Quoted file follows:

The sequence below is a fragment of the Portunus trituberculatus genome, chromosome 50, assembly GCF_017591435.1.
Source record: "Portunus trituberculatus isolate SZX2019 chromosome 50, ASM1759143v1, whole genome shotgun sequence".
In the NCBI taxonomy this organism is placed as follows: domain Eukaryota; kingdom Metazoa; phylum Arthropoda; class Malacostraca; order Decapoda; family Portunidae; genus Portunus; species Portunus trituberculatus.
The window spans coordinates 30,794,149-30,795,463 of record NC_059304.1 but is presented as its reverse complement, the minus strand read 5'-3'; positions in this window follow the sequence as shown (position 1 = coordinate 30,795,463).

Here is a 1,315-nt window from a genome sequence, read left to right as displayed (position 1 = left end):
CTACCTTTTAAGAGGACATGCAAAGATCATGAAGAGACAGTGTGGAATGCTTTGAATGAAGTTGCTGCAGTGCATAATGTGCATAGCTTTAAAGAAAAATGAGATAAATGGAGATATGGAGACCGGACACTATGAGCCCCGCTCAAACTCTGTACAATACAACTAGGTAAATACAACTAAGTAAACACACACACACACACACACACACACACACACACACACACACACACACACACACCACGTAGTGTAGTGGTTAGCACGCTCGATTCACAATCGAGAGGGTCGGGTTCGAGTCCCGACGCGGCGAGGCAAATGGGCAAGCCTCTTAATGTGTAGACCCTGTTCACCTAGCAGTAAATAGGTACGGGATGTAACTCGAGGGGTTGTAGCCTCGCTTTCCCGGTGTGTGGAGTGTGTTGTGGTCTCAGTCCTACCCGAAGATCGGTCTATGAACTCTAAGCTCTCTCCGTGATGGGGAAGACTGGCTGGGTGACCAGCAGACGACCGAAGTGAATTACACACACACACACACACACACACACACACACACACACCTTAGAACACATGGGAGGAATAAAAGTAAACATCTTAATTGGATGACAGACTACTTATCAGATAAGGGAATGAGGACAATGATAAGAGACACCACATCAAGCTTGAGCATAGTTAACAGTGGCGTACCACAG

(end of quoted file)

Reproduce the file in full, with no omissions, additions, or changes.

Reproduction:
The sequence below is a fragment of the Portunus trituberculatus genome, chromosome 50, assembly GCF_017591435.1.
Source record: "Portunus trituberculatus isolate SZX2019 chromosome 50, ASM1759143v1, whole genome shotgun sequence".
In the NCBI taxonomy this organism is placed as follows: domain Eukaryota; kingdom Metazoa; phylum Arthropoda; class Malacostraca; order Decapoda; family Portunidae; genus Portunus; species Portunus trituberculatus.
The window spans coordinates 30,794,149-30,795,463 of record NC_059304.1 but is presented as its reverse complement, the minus strand read 5'-3'; positions in this window follow the sequence as shown (position 1 = coordinate 30,795,463).

Here is a 1,315-nt window from a genome sequence, read left to right as displayed (position 1 = left end):
CTACCTTTTAAGAGGACATGCAAAGATCATGAAGAGACAGTGTGGAATGCTTTGAATGAAGTTGCTGCAGTGCATAATGTGCATAGCTTTAAAGAAAAATGAGATAAATGGAGATATGGAGACCGGACACTATGAGCCCCGCTCAAACTCTGTACAATACAACTAGGTAAATACAACTAAGTAAACACACACACACACACACACACACACACACACACACACACACACACACACACACCACGTAGTGTAGTGGTTAGCACGCTCGATTCACAATCGAGAGGGTCGGGTTCGAGTCCCGACGCGGCGAGGCAAATGGGCAAGCCTCTTAATGTGTAGACCCTGTTCACCTAGCAGTAAATAGGTACGGGATGTAACTCGAGGGGTTGTAGCCTCGCTTTCCCGGTGTGTGGAGTGTGTTGTGGTCTCAGTCCTACCCGAAGATCGGTCTATGAACTCTAAGCTCTCTCCGTGATGGGGAAGACTGGCTGGGTGACCAGCAGACGACCGAAGTGAATTACACACACACACACACACACACACACACACACACACACCTTAGAACACATGGGAGGAATAAAAGTAAACATCTTAATTGGATGACAGACTACTTATCAGATAAGGGAATGAGGACAATGATAAGAGACACCACATCAAGCTTGAGCATAGTTAACAGTGGCGTACCACAG